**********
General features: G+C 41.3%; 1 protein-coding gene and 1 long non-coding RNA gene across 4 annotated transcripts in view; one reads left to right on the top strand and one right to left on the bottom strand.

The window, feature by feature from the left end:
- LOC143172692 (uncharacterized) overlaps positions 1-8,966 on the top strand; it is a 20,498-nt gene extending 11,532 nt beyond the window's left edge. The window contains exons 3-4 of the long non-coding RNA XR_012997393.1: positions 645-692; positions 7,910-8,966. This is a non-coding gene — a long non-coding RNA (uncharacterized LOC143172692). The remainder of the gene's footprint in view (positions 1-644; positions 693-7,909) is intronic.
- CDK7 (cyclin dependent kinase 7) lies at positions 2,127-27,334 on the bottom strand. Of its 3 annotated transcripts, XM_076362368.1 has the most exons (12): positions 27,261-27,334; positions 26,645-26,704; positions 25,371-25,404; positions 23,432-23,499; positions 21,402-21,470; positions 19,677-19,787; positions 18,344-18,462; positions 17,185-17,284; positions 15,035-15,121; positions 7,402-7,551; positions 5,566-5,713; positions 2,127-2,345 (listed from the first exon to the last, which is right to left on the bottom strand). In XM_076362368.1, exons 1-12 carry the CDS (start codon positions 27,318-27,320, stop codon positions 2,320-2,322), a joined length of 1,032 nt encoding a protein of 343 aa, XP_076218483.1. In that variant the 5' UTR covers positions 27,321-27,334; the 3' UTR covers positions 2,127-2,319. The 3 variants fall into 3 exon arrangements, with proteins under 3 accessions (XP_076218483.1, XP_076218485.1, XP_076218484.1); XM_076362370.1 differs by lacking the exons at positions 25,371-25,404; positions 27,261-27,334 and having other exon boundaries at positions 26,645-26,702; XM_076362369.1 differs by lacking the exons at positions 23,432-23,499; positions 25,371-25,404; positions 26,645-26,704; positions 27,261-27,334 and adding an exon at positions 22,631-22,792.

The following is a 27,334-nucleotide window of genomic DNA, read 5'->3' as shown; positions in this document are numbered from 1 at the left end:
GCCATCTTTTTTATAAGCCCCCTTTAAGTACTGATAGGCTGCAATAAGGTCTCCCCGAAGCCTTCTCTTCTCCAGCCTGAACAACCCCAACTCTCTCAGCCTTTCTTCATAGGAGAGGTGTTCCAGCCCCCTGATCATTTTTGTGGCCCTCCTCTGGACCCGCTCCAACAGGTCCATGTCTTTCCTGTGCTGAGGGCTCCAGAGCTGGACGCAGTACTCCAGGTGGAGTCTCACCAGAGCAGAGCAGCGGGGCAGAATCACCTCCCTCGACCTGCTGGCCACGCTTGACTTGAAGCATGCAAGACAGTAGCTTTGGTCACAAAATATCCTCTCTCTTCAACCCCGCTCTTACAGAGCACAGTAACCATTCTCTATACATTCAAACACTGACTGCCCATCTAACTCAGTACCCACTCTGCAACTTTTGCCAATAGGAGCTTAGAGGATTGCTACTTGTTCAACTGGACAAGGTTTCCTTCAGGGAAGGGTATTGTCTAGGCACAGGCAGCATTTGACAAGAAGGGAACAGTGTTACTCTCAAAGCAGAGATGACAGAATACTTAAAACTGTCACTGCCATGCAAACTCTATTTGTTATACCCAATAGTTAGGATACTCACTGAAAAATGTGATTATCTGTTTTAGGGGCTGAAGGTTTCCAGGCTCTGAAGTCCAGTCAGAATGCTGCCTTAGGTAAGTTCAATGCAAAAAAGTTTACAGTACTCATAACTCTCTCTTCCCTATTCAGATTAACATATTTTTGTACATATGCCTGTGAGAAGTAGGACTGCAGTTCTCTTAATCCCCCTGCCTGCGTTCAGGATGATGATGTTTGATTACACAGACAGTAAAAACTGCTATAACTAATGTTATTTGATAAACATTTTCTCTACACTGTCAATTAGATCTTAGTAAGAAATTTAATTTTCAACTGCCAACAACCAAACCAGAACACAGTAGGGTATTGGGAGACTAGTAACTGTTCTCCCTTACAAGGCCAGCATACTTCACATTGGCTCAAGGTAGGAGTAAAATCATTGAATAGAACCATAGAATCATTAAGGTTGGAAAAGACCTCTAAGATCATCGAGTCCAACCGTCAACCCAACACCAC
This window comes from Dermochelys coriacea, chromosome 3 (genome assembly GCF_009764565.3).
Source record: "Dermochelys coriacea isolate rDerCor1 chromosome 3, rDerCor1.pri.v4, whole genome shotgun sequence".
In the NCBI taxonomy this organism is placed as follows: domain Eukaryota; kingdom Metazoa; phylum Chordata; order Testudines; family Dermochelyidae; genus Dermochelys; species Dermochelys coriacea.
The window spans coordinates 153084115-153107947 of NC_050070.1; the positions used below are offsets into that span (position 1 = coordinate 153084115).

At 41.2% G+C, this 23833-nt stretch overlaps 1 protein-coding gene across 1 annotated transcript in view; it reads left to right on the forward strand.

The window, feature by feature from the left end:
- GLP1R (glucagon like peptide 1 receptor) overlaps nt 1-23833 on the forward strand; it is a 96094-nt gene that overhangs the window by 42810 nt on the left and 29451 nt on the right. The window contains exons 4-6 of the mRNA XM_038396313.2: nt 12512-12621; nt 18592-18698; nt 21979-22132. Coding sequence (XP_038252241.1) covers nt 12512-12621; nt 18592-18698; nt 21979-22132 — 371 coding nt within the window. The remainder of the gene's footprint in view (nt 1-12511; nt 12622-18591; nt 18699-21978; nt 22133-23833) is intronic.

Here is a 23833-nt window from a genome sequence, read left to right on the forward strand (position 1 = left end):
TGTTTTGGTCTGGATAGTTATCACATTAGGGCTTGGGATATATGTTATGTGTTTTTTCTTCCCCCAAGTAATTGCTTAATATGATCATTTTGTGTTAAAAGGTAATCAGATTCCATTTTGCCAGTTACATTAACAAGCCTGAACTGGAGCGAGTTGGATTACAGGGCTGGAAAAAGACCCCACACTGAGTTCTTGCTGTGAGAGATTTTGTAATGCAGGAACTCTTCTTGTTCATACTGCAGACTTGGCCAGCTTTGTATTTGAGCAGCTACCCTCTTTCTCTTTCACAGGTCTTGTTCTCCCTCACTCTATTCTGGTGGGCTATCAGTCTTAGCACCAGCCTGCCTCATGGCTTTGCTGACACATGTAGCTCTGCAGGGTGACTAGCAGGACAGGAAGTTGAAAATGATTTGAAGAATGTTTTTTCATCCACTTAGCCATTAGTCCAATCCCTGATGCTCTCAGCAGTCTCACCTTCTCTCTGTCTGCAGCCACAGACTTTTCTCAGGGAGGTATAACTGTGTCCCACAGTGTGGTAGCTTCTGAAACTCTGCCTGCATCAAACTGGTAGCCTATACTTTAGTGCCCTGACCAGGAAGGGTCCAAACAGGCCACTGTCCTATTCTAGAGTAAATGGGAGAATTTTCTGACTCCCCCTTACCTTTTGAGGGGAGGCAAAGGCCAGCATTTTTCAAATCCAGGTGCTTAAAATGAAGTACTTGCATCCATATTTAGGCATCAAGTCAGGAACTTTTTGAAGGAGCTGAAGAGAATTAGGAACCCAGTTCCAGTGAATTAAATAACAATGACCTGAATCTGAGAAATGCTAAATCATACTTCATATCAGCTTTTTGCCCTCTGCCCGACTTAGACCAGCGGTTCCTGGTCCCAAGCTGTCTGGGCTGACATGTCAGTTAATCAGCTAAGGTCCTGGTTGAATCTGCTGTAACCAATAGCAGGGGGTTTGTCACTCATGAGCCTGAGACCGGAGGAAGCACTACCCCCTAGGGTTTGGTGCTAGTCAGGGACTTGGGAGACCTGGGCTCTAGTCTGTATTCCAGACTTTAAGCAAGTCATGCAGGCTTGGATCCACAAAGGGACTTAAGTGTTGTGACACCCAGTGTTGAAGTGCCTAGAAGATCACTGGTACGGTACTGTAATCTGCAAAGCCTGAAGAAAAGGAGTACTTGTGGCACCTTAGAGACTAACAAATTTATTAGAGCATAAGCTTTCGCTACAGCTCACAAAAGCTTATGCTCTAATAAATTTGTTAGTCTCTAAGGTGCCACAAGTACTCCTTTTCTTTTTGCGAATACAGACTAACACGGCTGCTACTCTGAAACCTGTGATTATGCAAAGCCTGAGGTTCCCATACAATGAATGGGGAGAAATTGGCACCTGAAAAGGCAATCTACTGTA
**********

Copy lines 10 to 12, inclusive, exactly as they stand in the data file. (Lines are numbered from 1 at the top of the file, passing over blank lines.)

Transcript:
The window spans coordinates 153084115-153107947 of NC_050070.1; the positions used below are offsets into that span (position 1 = coordinate 153084115).

At 41.2% G+C, this 23833-nt stretch overlaps 1 protein-coding gene across 1 annotated transcript in view; it reads left to right on the forward strand.

The window, feature by feature from the left end: